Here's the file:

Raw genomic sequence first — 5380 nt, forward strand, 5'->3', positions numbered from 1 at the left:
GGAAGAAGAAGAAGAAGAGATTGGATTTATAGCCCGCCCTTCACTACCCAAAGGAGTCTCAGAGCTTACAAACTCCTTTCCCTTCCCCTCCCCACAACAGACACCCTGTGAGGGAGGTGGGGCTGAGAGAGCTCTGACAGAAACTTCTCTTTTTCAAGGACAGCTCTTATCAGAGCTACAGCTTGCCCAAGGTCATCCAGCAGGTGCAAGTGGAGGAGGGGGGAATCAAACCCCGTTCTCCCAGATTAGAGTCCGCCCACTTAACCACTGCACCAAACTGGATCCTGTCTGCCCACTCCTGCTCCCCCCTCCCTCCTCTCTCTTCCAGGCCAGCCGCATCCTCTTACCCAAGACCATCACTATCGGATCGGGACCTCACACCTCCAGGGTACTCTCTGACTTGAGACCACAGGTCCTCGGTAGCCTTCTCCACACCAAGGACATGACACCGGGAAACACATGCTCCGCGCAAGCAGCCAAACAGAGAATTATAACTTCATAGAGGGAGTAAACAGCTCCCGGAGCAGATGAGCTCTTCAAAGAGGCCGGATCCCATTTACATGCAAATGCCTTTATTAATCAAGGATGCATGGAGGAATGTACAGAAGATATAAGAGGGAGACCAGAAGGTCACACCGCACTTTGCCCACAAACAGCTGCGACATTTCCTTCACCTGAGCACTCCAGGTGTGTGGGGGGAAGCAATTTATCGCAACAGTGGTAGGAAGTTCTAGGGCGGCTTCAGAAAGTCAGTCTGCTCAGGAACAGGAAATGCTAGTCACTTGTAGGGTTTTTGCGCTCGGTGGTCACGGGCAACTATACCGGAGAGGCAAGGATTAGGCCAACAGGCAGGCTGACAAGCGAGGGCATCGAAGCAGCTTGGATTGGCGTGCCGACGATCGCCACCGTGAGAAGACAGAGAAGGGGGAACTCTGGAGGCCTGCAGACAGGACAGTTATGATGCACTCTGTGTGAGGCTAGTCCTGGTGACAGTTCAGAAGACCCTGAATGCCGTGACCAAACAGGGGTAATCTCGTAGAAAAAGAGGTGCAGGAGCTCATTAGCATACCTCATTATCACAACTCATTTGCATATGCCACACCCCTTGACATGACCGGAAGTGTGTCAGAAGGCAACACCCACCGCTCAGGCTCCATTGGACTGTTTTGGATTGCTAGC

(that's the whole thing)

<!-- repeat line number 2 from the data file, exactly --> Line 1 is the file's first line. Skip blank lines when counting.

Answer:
GGAAGAAGAAGAAGAAGAGATTGGATTTATAGCCCGCCCTTCACTACCCAAAGGAGTCTCAGAGCTTACAAACTCCTTTCCCTTCCCCTCCCCACAACAGACACCCTGTGAGGGAGGTGGGGCTGAGAGAGCTCTGACAGAAACTTCTCTTTTTCAAGGACAGCTCTTATCAGAGCTACAGCTTGCCCAAGGTCATCCAGCAGGTGCAAGTGGAGGAGGGGGGAATCAAACCCCGTTCTCCCAGATTAGAGTCCGCCCACTTAACCACTGCACCAAACTGGATCCTGTCTGCCCACTCCTGCTCCCCCCTCCCTCCTCTCTCTTCCAGGCCAGCCGCATCCTCTTACCCAAGACCATCACTATCGGATCGGGACCTCACACCTCCAGGGTACTCTCTGACTTGAGACCACAGGTCCTCGGTAGCCTTCTCCACACCAAGGACATGACACCGGGAAACACATGCTCCGCGCAAGCAGCCAAACAGAGAATTATAACTTCATAGAGGGAGTAAACAGCTCCCGGAGCAGATGAGCTCTTCAAAGAGGCCGGATCCCATTTACATGCAAATGCCTTTATTAATCAAGGATGCATGGAGGAATGTACAGAAGATATAAGAGGGAGACCAGAAGGTCACACCGCACTTTGCCCACAAACAGCTGCGACATTTCCTTCACCTGAGCACTCCAGGTGTGTGGGGGGAAGCAATTTATCGCAACAGTGGTAGGAAGTTCTAGGGCGGCTTCAGAAAGTCAGTCTGCTCAGGAACAGGAAATGCTAGTCACTTGTAGGGTTTTTGCGCTCGGTGGTCACGGGCAACTATACCGGAGAGGCAAGGATTAGGCCAACAGGCAGGCTGACAAGCGAGGGCATCGAAGCAGCTTGGATTGGCGTGCCGACGATCGCCACCGTGAGAAGACAGAGAAGGGGGAACTCTGGAGGCCTGCAGACAGGACAGTTATGATGCACTCTGTGTGAGGCTAGTCCTGGTGACAGTTCAGAAGACCCTGAATGCCGTGACCAAACAGGGGTAATCTCGTAGAAAAAGAGGTGCAGGAGCTCATTAGCATACCTCATTATCACAACTCATTTGCATATGCCACACCCCTTGACATGACCGGAAGTGTGTCAGAAGGCAACACCCACCGCTCAGGCTCCATTGGACTGTTTTGGATTGCTAGC